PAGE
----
K, that feels good. Off she goes.  An Albert update!

The Eleven September 2019

The Eleven – September 2019

Creek near Carson, WA
Greetings!
I hope you’ve been having a great Summer. If this is your first time here, welcome! I’ve been writing this newsletter, The Eleven, since 2008 – that’s right, 11 years! How time flies 🙂 This month I want to share with you some thinking I’ve been doing about world/neighborhood change – the concept is basically issues vs. candidates.
There are many ways to effect change in our world, and boy does it need changing. From logging old-growth forests in the PNW to climate change we have our work cut out for us. There seems to be mostly one path towards change that is encouraged in our society and that is getting behind a candidate or political party. If that’s exciting to you – by all means – I do think it’s valuable service – especially voter registration and voting! And, the type of work that is involved in politics is not for everyone. It can often be confrontational – and I think the biggest problem might be our inability to get behind leaders. Leaders are people and people are fallible. We want perfection in our leaders and it’s just not going to happen. So, we get stuck trying to get behind Warren, Sanders, Harris, or a local leader and then feel disillusioned when their humanness is revealed. For some, it’s no matter, and they’ll keep on fighting for their candidate(s). For others, though, there seems nowhere else to go where one can make a difference. I think issues are a great place for many people to put their energy.
The Case Against Leaf Blowers by Singer
I’m going to use an example that I’ve been working on for the past year. Eliminating gas-powered leaf blowers (GLBs). If you’d like to receive news on this topic, click here .
About a year ago I met Michael Hall at a candidate meet and greet for Joanne Hardesty who was running for Portland City Council (she won!). Michael had just written an article I’d read about gas-powered leaf blowers and raised the issue in this meeting. That led to our meeting and Michael invited me to join a group of people who meet at his house every 2 weeks to discuss what we can do to eliminate GLBs in Portland and beyond.
There are a lot of interesting aspects of meeting together as a group (home-made baked goods being one of them!). There is a lot of warmth, shared vision, a chance for group members to shine, successes, challenges – just like with a candidate running for office. The difference is that if one stays with the issue there’s a real chance that something can be changed. Long-time readers of this newsletter know that I’ve been involved in societal change for most of my adult life.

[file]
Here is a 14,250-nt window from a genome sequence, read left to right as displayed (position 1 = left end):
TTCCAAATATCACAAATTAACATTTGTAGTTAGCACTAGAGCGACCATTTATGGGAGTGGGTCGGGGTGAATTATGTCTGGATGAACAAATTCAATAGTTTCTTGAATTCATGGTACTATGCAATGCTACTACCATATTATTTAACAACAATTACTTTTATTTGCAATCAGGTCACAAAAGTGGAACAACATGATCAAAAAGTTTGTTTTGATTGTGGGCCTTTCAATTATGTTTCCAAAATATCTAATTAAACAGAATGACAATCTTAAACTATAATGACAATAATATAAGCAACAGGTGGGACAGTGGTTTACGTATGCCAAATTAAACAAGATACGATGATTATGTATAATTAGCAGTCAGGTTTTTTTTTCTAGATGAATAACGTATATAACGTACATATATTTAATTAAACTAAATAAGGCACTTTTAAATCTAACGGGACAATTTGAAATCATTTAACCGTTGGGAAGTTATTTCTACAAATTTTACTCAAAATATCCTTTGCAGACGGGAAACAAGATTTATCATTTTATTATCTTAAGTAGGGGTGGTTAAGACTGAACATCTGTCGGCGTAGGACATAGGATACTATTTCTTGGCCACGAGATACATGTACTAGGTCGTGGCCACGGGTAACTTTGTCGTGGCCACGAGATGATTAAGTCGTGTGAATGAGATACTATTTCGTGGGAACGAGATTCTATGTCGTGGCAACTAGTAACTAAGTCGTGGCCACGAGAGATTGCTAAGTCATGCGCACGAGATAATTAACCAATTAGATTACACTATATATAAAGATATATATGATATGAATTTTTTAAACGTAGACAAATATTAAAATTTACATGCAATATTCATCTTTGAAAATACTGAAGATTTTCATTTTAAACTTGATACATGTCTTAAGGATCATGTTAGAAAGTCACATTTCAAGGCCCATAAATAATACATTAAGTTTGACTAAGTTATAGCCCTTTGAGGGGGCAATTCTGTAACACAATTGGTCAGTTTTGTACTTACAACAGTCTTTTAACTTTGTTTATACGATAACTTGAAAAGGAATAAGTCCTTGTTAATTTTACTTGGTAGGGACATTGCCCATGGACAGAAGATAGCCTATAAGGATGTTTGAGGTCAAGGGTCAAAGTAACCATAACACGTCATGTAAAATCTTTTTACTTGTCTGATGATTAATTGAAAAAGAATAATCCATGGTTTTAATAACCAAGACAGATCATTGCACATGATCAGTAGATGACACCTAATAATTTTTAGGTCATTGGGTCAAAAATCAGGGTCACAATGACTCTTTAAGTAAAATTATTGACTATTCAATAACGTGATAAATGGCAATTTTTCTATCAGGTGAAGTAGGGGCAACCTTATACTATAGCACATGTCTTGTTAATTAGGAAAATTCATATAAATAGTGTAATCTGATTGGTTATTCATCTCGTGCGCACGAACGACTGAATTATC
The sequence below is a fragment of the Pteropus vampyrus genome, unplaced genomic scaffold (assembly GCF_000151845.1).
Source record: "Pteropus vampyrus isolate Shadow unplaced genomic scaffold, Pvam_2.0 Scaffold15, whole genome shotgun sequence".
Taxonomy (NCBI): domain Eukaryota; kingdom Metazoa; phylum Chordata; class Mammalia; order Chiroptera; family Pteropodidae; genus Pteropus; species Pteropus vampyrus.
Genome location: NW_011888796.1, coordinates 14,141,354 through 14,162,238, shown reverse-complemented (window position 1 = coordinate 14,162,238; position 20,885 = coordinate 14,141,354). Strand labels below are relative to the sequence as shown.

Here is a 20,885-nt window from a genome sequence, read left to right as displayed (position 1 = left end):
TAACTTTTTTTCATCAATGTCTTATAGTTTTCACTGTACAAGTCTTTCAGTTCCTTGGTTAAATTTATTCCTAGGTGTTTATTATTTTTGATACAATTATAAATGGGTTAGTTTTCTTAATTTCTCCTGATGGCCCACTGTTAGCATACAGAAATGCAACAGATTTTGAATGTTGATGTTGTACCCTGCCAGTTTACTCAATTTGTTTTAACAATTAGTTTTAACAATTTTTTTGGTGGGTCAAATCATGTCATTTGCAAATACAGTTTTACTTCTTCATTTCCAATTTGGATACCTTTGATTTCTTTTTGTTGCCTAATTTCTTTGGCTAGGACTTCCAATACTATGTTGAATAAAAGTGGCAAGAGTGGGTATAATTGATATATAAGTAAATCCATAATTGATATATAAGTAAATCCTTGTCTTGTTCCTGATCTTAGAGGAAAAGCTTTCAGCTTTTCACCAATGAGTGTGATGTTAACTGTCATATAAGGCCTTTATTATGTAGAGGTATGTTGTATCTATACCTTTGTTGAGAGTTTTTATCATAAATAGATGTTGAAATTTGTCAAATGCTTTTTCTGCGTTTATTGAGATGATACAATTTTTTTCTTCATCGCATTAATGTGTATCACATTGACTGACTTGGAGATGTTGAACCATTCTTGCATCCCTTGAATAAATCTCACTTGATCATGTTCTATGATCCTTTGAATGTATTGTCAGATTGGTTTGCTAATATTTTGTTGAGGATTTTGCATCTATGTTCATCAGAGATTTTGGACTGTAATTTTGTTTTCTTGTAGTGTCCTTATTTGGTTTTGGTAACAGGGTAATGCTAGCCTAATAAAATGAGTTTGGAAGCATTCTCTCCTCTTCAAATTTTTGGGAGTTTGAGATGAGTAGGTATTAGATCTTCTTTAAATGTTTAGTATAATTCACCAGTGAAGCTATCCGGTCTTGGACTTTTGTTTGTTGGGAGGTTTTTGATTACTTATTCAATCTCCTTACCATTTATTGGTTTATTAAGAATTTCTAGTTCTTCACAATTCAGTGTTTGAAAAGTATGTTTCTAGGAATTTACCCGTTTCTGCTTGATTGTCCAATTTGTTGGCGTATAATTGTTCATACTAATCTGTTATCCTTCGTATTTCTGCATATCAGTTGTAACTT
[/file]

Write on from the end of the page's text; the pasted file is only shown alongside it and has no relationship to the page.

How to use Nextdoor.com to effect Neighborhood Change

I posted an article about my love of Nextdoor.com and why it’s useful a few years ago. Since then, my thinking about nextdoor.com has changed and grown. I see Nextdoor as a much more powerful tool for neighborhood change than I did in the past.

Read more
albertideation.com

Working on an issue rather than via a candidate or party really is a completely different thing. Here are some issues I’ve been working on at the neighborhood level. There is something about working with a small group, too. So, if any of this has resonated with you and you have room and interest in your life to make a difference at some level in society, pick an issue and see what you can do. If you’d like to discuss which issue might make the most sense for you to get involved in, please write me and let’s talk.
On a personal level I’ve been doing a bunch of yoga lately. I got to visit Breitenbush for 3 days last week, which is one of my favorite places on Earth. Last weekend I attended Epic Jam #2 in Carson, WA ( pic @ top ) – and got in some great playing with some of my favorite musicians. This week I get to hear one of my musical heroes – Martyn Joseph, of Wales, perform in a house concert and Dave Bromberg on Saturday! Btw, I didn’t make it to Burning Man this year – though after attending so many years sometimes it feels like I’m there while the event is going on 🙂
Here comes Fall. I hope life is treating you super fine.
Keep in touch and let me know how things are going.
Sincerely,
Albert
PS – If you want to keep up with politics I’ve found an interesting channel. Robert Hubbell of LA writes an interesting newsletter 5x a week and I’ve been very inspired by it. For instance, he encouraged people to put http://vote.gov in their email signature lines with this note:
Visit Vote.gov to register to vote and to learn about voting requirements in your state. Tell a friend.
If you write Robert @ rbhubbell@gmail.com and ask to subscribe, you’ll be subscribed to his newsletter. Like mine, you can hop off at any time.
Albert @ Beloved 2019 by Carlton Ward